Indie folk-pop musician Adam Melchor opened for Chelsea Cutler’s “When I Close My Eyes” tour along with ROSIE at the House of Blues Dallas.
“Melchor Lullaby Hotline Vol. 1,” Melchor’s latest album, was inspired by his ”Lullaby Hotline” (973-264-4172) project, which was intended to connect with fans and test-drive new music by sharing a new song every Sunday. The hotline was created amidst COVID-19 lockdowns, Melchor’s soothing tunes contrasting greatly against the heartache of quarantine. This hotline is still in use; texting it gives updates about the artist and his current works in progress.
Melchor opened his House of Blues performance with “Last Time,” a somber song expressing the sadness and anxiety that comes with goodbyes. Melchor’s sweet guitar playing was backed by bassist Matt Olsson and drummer Mano Ruiz. “Last Time” is a great introduction to Melchor’s music and a great transition from ROSIE’s fast beats and high energy.
Following that slower song, he performed “I Choose You,” which music-listeners can find on multiple music platforms in its normal, upbeat form or as a more relaxed “Wedding Edition”. Melchor’s adorable personality shone through his guitar skills and clear passion for performing; he didn’t skimp on audience interactions, continuing to share personal anecdotes and funny quips throughout the show. Despite a majority of the crowd being unfamiliar with his work, he had the crowd laughing and swaying to his songs, displaying his skills as a performer.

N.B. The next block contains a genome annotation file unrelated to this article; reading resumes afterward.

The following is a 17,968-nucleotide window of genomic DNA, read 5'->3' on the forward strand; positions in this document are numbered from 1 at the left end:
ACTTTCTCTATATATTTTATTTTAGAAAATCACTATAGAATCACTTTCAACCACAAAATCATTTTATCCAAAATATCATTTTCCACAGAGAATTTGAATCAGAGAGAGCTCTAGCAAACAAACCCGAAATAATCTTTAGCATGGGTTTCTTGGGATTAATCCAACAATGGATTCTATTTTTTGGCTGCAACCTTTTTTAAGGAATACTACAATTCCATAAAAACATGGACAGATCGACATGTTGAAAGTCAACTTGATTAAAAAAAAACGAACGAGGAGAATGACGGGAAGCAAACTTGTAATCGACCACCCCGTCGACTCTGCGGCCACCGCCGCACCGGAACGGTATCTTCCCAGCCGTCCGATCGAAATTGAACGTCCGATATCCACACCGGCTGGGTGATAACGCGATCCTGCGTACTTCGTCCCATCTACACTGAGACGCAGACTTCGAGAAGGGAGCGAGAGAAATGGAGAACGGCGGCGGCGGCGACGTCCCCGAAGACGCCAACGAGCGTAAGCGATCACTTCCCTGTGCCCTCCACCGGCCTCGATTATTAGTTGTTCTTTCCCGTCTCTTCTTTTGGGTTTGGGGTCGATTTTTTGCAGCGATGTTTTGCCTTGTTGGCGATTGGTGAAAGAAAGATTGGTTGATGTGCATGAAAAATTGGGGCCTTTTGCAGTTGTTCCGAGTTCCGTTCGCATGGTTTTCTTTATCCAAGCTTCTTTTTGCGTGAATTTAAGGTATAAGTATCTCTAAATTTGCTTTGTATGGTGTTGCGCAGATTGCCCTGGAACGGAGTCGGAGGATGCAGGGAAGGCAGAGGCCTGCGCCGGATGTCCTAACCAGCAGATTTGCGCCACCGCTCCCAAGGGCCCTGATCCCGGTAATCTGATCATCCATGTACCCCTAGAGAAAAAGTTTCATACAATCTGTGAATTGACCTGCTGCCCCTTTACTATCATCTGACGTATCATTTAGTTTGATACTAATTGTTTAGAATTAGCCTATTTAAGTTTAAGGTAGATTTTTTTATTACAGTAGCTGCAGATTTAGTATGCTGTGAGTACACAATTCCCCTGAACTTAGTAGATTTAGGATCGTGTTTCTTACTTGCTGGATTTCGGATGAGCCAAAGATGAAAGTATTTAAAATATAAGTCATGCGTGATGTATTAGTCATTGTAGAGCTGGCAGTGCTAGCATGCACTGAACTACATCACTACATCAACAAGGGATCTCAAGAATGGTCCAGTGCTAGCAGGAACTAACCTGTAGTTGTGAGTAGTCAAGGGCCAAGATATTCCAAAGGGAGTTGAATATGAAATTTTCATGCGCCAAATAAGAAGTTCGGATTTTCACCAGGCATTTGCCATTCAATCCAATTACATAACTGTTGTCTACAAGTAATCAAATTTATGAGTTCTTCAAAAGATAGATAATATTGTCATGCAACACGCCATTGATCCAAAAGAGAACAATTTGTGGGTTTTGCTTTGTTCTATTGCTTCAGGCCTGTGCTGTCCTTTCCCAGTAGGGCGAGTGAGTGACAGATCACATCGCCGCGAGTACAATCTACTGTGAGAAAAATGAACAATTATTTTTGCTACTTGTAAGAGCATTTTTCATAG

“Moon in the Morning” was by far one of my favorite performances of the night. The song describes a romantic partner who has other priorities, one who’s prone to disappearing like a moon on the verge of daylight. The song is bittersweet, with a serene beat and tone, but has a story that tugs on the heartstrings of anyone who has wished someone would “lay in the bed for a moment” instead of leaving.
Melchor talked about how his music career wasn’t successful till the release of his single “Joyride,” one of my personal favorites. He originally worked at a pizza place and performed small gigs at restaurants; after a long road trip to clear his head and experience more self-exploration, he wrote “Joyride,” a sentimental tune that shows his talent for storytelling and is reminiscent of adventures with old friends and the calm of countryside drives.
Melchor redefines “indie-pop” with a folk twist, creating a special aura over the usual chaos of a concert crowd. It is not just his music that garners attention, but his cheeky smile and attention to his band members and audience. I highly recommend listening to his music, or perhaps catching one of his concerts on Chelsea Cutler’s tour. Unlike a “Moon in the Morning,” Melchor won’t be disappearing from the music scene anytime soon.